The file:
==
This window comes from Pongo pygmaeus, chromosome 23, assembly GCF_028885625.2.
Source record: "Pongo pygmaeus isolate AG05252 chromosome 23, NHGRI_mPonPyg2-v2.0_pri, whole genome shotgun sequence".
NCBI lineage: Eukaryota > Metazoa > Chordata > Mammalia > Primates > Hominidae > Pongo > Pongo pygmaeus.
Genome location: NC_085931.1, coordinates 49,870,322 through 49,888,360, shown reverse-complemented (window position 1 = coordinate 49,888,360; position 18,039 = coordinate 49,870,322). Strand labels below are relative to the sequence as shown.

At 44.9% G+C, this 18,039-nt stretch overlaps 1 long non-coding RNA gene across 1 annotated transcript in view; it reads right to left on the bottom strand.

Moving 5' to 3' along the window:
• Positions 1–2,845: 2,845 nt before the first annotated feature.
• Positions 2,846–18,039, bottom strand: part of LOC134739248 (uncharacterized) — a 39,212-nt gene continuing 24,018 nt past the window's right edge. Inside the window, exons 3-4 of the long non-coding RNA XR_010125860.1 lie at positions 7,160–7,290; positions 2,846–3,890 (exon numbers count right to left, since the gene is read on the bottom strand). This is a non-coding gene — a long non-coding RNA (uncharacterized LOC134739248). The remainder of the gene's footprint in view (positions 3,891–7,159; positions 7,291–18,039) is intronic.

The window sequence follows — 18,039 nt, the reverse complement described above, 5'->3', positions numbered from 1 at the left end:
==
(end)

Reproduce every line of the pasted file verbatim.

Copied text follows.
This window comes from Pongo pygmaeus, chromosome 23, assembly GCF_028885625.2.
Source record: "Pongo pygmaeus isolate AG05252 chromosome 23, NHGRI_mPonPyg2-v2.0_pri, whole genome shotgun sequence".
NCBI lineage: Eukaryota > Metazoa > Chordata > Mammalia > Primates > Hominidae > Pongo > Pongo pygmaeus.
Genome location: NC_085931.1, coordinates 49,870,322 through 49,888,360, shown reverse-complemented (window position 1 = coordinate 49,888,360; position 18,039 = coordinate 49,870,322). Strand labels below are relative to the sequence as shown.

At 44.9% G+C, this 18,039-nt stretch overlaps 1 long non-coding RNA gene across 1 annotated transcript in view; it reads right to left on the bottom strand.

Moving 5' to 3' along the window:
• Positions 1–2,845: 2,845 nt before the first annotated feature.
• Positions 2,846–18,039, bottom strand: part of LOC134739248 (uncharacterized) — a 39,212-nt gene continuing 24,018 nt past the window's right edge. Inside the window, exons 3-4 of the long non-coding RNA XR_010125860.1 lie at positions 7,160–7,290; positions 2,846–3,890 (exon numbers count right to left, since the gene is read on the bottom strand). This is a non-coding gene — a long non-coding RNA (uncharacterized LOC134739248). The remainder of the gene's footprint in view (positions 3,891–7,159; positions 7,291–18,039) is intronic.

The window sequence follows — 18,039 nt, the reverse complement described above, 5'->3', positions numbered from 1 at the left end: